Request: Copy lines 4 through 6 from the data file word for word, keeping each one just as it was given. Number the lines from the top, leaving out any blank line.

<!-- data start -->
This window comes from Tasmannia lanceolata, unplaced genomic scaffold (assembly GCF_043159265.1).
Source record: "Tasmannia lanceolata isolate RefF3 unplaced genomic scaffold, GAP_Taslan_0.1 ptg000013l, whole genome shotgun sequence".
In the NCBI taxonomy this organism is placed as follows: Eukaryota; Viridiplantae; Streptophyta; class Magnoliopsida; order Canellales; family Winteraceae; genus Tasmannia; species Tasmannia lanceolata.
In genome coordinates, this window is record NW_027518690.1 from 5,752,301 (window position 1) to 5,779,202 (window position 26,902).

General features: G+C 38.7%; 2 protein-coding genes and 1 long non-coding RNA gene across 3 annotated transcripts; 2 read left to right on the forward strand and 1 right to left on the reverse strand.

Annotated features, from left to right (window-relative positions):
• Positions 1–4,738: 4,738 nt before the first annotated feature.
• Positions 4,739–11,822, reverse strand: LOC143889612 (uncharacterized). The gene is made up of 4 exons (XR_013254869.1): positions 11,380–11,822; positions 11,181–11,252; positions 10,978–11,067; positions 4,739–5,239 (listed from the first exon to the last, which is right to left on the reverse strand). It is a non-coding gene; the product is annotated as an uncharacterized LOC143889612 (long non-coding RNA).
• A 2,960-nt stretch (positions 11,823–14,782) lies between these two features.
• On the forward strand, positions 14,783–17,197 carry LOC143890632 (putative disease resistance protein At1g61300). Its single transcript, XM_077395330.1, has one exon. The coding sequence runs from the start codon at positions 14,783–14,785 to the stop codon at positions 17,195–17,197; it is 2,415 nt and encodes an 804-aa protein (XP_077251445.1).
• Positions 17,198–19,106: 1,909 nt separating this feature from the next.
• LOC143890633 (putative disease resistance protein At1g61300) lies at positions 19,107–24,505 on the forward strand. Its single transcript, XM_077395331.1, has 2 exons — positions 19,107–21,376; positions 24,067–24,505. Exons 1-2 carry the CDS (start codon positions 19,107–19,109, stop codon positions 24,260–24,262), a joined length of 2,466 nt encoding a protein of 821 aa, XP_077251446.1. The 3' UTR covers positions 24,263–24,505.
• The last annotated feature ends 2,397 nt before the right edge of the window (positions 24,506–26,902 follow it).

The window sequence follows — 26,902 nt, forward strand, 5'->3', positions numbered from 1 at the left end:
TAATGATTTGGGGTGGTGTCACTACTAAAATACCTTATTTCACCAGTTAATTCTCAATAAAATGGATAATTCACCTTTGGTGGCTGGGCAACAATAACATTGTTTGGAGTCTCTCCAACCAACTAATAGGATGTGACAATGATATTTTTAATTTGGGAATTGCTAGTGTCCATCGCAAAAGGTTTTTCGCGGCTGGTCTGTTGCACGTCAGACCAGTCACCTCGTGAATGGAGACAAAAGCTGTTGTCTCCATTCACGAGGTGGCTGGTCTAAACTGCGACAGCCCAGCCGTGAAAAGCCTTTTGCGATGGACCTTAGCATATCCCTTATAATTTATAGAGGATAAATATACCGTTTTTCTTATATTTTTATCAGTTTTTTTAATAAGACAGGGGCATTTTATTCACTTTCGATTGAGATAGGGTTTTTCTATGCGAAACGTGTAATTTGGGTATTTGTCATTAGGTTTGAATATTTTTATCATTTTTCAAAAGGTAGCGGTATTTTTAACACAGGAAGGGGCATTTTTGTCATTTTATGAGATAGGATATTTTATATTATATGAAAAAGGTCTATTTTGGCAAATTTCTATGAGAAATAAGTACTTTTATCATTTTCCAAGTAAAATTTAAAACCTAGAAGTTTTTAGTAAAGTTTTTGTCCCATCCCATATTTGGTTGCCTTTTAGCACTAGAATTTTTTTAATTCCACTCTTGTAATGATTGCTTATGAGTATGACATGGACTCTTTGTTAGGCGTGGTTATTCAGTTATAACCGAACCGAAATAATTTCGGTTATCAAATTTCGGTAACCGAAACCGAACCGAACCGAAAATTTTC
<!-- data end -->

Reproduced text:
In genome coordinates, this window is record NW_027518690.1 from 5,752,301 (window position 1) to 5,779,202 (window position 26,902).

General features: G+C 38.7%; 2 protein-coding genes and 1 long non-coding RNA gene across 3 annotated transcripts; 2 read left to right on the forward strand and 1 right to left on the reverse strand.

Annotated features, from left to right (window-relative positions):